Robin’s September Book Reviews

Key for my personal rating system: (I noticed Marlene and I differ on our ratings! I would recommend a 3.0 and she has cautioned…just be aware we are not on the same page with our star systems and yes, that was supposed to be funny)

5.0 – A book I will never forget, will quote, will tell everyone I know they MUST read it.

4.0 – An excellent book, but doesn’t quite make the best books of all time list.

3.0 – A recommendation, good read, decently written

2.0 – Some redeeming qualities, I finished it, but I’m not likely to seek out more by the author.

1.0 – Don’t wast your time.

The Art Forger by B.A. Shapiro. This book was a total page turner for me. I probably would have stayed up all night reading, but it was a bad time for me to do that so I closed it and tucked it away to read the next day. I couldn’t figure out why this book wasn’t a best seller until I got about three quarters of the way through. Then…sadly…though it was a seemingly small thing the characters found out some information and did not immediately act on it, something I found impossible to believe. I actually turned back a few pages to see if I missed something. They did follow up on the information in the next chapter, but without spoiling anything, it just wasn’t believable. It was too critical to the mystery for this waiting period. Needless to say this is a great book. Shapiro weaves several components of the life of Claire Roth, a young artist, into the life of the historical figures in the story. Claire makes her living painting reproductions, and of course, as you can guess from the title, is seduced into forgery. I loved the characters, the mystery and the story, with the exception of the glitch discussed above. Hard to rate: 4.0, with exception.

The Gods of Gotham by Lyndsay Faye. This is a book that is hard to rate. It wasn’t a page turner, in fact it took me a while to read it. I could only read a chapter at a time and then I needed a break. Partially because of the huge amount of historical information presented, and maybe a bit because of the complex writing. This is the story told by Timothy Wilde, the first detective I. The newly formed New York City Police Department, in 1845. Based on many real historical events we see the graft, corruption and religious wars that were present. I learned a lot reading this novel. Rate: 3.5 because it was hard to get through, but 4.0 because I recommend you read it.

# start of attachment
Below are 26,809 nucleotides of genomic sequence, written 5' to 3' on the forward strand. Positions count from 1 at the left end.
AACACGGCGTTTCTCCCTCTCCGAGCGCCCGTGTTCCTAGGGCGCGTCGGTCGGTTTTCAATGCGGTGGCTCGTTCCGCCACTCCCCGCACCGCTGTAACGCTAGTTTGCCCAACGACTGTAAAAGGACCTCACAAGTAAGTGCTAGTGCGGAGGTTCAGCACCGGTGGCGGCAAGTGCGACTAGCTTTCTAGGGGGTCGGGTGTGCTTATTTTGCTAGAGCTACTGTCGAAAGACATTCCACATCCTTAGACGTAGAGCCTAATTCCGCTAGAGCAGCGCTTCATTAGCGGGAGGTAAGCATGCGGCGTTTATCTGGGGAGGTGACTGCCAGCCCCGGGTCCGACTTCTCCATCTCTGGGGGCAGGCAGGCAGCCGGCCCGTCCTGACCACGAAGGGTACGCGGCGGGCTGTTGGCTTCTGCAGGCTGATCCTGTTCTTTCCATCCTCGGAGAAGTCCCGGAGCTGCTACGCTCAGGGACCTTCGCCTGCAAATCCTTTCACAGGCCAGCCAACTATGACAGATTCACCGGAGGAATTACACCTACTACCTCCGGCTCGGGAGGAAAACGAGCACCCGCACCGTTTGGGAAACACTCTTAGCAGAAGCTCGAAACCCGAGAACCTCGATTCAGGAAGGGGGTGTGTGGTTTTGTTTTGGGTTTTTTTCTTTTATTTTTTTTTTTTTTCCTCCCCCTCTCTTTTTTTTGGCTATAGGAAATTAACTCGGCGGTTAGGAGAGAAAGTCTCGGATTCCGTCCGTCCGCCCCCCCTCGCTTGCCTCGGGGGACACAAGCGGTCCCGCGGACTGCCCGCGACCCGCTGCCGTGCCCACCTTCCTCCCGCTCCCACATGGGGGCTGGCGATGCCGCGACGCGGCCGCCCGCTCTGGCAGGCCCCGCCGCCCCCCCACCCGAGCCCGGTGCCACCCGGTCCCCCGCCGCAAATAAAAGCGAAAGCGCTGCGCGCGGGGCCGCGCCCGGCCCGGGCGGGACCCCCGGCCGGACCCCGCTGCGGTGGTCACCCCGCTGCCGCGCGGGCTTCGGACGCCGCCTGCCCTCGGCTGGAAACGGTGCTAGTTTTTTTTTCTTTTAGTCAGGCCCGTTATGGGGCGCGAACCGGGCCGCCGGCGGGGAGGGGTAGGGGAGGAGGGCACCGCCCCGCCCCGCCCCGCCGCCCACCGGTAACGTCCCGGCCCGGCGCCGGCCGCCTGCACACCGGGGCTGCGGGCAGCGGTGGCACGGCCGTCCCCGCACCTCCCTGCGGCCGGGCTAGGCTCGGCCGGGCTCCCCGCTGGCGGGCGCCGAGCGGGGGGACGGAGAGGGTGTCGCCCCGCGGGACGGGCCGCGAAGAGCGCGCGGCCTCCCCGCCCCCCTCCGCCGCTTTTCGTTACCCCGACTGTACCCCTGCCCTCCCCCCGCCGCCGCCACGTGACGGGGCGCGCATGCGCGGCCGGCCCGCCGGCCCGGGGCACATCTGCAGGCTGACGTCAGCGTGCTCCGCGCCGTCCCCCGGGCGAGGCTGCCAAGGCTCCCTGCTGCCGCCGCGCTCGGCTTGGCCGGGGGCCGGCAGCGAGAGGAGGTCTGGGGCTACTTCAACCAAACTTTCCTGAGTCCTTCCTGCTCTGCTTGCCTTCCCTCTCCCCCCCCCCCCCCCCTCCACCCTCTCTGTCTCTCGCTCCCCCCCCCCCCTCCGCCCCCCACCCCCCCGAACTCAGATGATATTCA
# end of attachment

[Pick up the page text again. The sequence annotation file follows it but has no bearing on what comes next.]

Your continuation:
The Buried Giant by Kazuo Ishiguro. This is one from Marlene and I will look up her review. When she handed me the book she told me it was a good one. I’m thinking we differ sometimes (a good thing) and I really struggled with this one. I imagine if I was more in tune with British history I might have been impacted by the implications of the “tale.” For that is what it appears to be…almost a parable, I think. Anyway, it was either over my head or I just wasn’t in the right mood. I did finish it, because Marlene gave it to me. But…..I can’t recommend it. Oh, yeah. The story takes place in post Arthur Britain, details the relations between the Saxons and the Britons. It has magical components and follows the journey of an elderly couple to visit their son, which I decided at the end, was they journey to death, but I could be wrong!

The Bartender’s Tale by Ivan Doig. This was also from Marlene and it is a keeper. I found the characters engaging and the story unique. Told from the POV of the young “Rusty” we follow his search for his roots and his relationship with his father, who is the bartender. Enter a friend in the form of Zoe (at twelve years of age these two can be friends during the summer break but worry what will happen when school starts)…well I won’t say much more except that while this story takes place in 1960 don’t expect to be overwhelmed with political messages….just enough to satisfy. Rate: 3.5

Body Surfing by Anita Shreve. A prolific writer this one is from 2007. The book is written in a strange style which bothered me initially. Discrete paragraphs, with an extra space in-between lend a confused air to the protagonist’s thoughts. As if she is disconnected in her descriptions as she tells the story. I thought maybe there would be some trick where this would decrease as Sydney, our twenty-nine year old, once divorced, once widowed character tries to get on with her life, but the style didn’t change. What changed was my ability to be comfortable with it. At page 132 I suddenly quit noticing because I was engaged in the story. This is one of those books I really liked, but I can’t put my finger on just why. Rate: 3.5

America’s First Daughter by Stephanie Dray and Laura Kamoie. This historical fiction paints a detailed portrait of the life of Thomas Jefferson through the eyes of his daughter. The notes at the end are a good follow up to which parts are true (nearly everything) and which have been condensed or embellished. It is a long book and at times repetitive, but there is a trick to making a real life have the story arc needed to keep the piece moving forward and interesting. Rate: 3.5

What Alice Forgot by Liane Moriarty. Another winner by one of my favorite authors. Always a clever twist to her novels. This is the story of a nearly forty year old woman who, because of an accident in the gym, loses all memories beyond age 29. Pre-children, pre-divorce, pre-fights with friends. For me it was the classic “do-over” that we all desire. Moriarty is the queen of character development…as a reader I always walk in the protagonist’s shoes. Rate: 4.5